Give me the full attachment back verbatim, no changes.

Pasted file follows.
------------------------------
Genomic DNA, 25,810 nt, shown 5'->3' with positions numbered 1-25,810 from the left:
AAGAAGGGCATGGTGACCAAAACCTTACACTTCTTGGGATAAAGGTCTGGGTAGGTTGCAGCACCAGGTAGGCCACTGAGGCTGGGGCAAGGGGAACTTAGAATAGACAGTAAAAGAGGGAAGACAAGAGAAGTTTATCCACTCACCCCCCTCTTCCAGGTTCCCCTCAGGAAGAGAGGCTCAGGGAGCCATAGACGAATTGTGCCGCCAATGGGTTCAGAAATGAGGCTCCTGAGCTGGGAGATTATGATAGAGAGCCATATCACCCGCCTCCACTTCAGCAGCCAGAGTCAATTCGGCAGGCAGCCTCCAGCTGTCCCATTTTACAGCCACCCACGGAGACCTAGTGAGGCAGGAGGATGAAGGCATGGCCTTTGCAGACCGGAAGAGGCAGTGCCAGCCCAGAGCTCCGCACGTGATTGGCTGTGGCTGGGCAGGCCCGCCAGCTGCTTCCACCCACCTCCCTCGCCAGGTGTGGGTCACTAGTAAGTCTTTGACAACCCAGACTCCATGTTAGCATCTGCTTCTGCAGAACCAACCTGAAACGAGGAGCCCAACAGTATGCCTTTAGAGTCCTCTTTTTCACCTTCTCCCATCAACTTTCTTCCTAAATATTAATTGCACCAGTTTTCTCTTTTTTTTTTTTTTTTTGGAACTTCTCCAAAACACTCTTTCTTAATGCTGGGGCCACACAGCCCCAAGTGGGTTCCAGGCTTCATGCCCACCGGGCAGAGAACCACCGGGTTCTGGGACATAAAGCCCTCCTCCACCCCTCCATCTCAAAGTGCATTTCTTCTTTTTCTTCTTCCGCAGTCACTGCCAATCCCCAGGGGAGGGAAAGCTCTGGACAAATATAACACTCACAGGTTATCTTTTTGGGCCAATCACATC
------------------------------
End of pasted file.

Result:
Genomic DNA, 25,810 nt, shown 5'->3' with positions numbered 1-25,810 from the left:
AAGAAGGGCATGGTGACCAAAACCTTACACTTCTTGGGATAAAGGTCTGGGTAGGTTGCAGCACCAGGTAGGCCACTGAGGCTGGGGCAAGGGGAACTTAGAATAGACAGTAAAAGAGGGAAGACAAGAGAAGTTTATCCACTCACCCCCCTCTTCCAGGTTCCCCTCAGGAAGAGAGGCTCAGGGAGCCATAGACGAATTGTGCCGCCAATGGGTTCAGAAATGAGGCTCCTGAGCTGGGAGATTATGATAGAGAGCCATATCACCCGCCTCCACTTCAGCAGCCAGAGTCAATTCGGCAGGCAGCCTCCAGCTGTCCCATTTTACAGCCACCCACGGAGACCTAGTGAGGCAGGAGGATGAAGGCATGGCCTTTGCAGACCGGAAGAGGCAGTGCCAGCCCAGAGCTCCGCACGTGATTGGCTGTGGCTGGGCAGGCCCGCCAGCTGCTTCCACCCACCTCCCTCGCCAGGTGTGGGTCACTAGTAAGTCTTTGACAACCCAGACTCCATGTTAGCATCTGCTTCTGCAGAACCAACCTGAAACGAGGAGCCCAACAGTATGCCTTTAGAGTCCTCTTTTTCACCTTCTCCCATCAACTTTCTTCCTAAATATTAATTGCACCAGTTTTCTCTTTTTTTTTTTTTTTTTGGAACTTCTCCAAAACACTCTTTCTTAATGCTGGGGCCACACAGCCCCAAGTGGGTTCCAGGCTTCATGCCCACCGGGCAGAGAACCACCGGGTTCTGGGACATAAAGCCCTCCTCCACCCCTCCATCTCAAAGTGCATTTCTTCTTTTTCTTCTTCCGCAGTCACTGCCAATCCCCAGGGGAGGGAAAGCTCTGGACAAATATAACACTCACAGGTTATCTTTTTGGGCCAATCACATC